By Saheed Ibrahim
“The Nigerian education system can still provide solid foundation for top-performing students in the country and abroad. We just need to do more to make the system more attractive and ensure the outputs from education contribute to the nation’s economy,” a scholar, Dr Jimoh Fatoki, has declared.
Fatoki, who emerged as the best-graduating PhD student at the 2023 graduation ceremony of New Mexican State University, USA, graduated from the University of Ibadan with first-class honour and distinction in his master’s programme.
He explained that the Nigerian education system have what it requires to develop top-performing scholars that can favourably compete with their counterparts in other countries.
He, however, noted that the education sector needs deliberate investment and the provision of a conducive environment for teachers and students to thrive.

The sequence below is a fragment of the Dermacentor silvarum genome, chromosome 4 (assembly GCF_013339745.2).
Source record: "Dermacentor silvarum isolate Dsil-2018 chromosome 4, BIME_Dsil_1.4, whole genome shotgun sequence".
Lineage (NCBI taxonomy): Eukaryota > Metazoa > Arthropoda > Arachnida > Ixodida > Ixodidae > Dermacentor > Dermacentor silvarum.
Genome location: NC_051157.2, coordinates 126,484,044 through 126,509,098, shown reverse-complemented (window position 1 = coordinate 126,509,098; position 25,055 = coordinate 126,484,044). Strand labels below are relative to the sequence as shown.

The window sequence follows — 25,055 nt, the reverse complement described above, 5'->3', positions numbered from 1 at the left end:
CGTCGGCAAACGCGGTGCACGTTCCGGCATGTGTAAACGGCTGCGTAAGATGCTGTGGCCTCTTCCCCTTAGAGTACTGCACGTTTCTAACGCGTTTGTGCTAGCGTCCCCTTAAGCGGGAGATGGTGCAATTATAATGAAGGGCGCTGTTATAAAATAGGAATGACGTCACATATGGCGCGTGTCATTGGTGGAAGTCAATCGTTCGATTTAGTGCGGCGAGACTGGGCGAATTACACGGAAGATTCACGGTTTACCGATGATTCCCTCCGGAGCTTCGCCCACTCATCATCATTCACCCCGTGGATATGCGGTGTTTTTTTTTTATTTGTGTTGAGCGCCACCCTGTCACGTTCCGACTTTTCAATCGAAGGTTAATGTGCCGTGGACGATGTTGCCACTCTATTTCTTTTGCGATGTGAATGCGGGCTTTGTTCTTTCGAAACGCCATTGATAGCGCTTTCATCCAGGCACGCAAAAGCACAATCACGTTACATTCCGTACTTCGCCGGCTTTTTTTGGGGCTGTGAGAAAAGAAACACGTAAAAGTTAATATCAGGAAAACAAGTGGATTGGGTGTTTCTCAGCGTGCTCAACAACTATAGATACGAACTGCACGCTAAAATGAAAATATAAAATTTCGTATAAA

“The education system in developed nations is different from that of the developing countries. The resources, support and attitude to work make a difference.
“Back home, we still need to do a lot of work to improve our education system to synchronize the three layers of the fundamental goals of education: learning, experimenting, and innovating.
“It’s a process and there is no shortcut, if we want to make the system sustainable. Once we start investing and providing conducive environments for educators and students to thrive, we will make a quantum jump towards improving other areas of our country, including the economy.
The Osun indigene added that there must be deliberate efforts to make significant changes to the policies and investment in the sector, saying, “There are no quick fixes”.
Speaking on the ‘Japa’ syndrome among Nigerians, Fatoki stressed that Nigerian youths are not travelling abroad just for education but for opportunities for greener pastures after their studies.
He said, “every form of education is an investment for which one will expect a deserving return. If such a return is not worthwhile or below expectations, then such education is not worth pursuing in the first place.”
He recommended that the education sector must be made attractive for educators and students through proper rewards systems and investments.
The scholar identified total commitment, adequate resources, and support from lecturers, family and friends as his motivational factors.